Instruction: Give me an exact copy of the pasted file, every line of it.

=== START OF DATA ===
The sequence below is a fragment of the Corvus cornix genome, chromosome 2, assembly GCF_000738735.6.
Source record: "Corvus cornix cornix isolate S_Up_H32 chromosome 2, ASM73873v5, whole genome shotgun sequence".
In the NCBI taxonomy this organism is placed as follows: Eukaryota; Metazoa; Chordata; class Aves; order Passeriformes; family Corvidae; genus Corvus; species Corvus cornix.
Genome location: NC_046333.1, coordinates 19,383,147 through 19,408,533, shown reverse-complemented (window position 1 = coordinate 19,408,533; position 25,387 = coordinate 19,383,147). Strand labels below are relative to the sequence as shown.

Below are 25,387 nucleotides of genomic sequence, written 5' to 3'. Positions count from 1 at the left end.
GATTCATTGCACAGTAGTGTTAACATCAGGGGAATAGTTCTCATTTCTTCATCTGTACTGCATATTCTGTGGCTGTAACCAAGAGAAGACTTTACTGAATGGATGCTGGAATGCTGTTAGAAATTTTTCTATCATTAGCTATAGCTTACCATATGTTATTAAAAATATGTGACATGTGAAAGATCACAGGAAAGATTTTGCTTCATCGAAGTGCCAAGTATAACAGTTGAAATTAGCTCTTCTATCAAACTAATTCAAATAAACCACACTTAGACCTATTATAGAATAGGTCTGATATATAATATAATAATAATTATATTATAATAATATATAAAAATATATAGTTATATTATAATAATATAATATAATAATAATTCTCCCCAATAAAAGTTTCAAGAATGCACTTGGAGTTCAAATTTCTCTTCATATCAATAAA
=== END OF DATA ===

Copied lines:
The sequence below is a fragment of the Corvus cornix genome, chromosome 2, assembly GCF_000738735.6.
Source record: "Corvus cornix cornix isolate S_Up_H32 chromosome 2, ASM73873v5, whole genome shotgun sequence".
In the NCBI taxonomy this organism is placed as follows: Eukaryota; Metazoa; Chordata; class Aves; order Passeriformes; family Corvidae; genus Corvus; species Corvus cornix.
Genome location: NC_046333.1, coordinates 19,383,147 through 19,408,533, shown reverse-complemented (window position 1 = coordinate 19,408,533; position 25,387 = coordinate 19,383,147). Strand labels below are relative to the sequence as shown.

Below are 25,387 nucleotides of genomic sequence, written 5' to 3'. Positions count from 1 at the left end.
GATTCATTGCACAGTAGTGTTAACATCAGGGGAATAGTTCTCATTTCTTCATCTGTACTGCATATTCTGTGGCTGTAACCAAGAGAAGACTTTACTGAATGGATGCTGGAATGCTGTTAGAAATTTTTCTATCATTAGCTATAGCTTACCATATGTTATTAAAAATATGTGACATGTGAAAGATCACAGGAAAGATTTTGCTTCATCGAAGTGCCAAGTATAACAGTTGAAATTAGCTCTTCTATCAAACTAATTCAAATAAACCACACTTAGACCTATTATAGAATAGGTCTGATATATAATATAATAATAATTATATTATAATAATATATAAAAATATATAGTTATATTATAATAATATAATATAATAATAATTCTCCCCAATAAAAGTTTCAAGAATGCACTTGGAGTTCAAATTTCTCTTCATATCAATAAA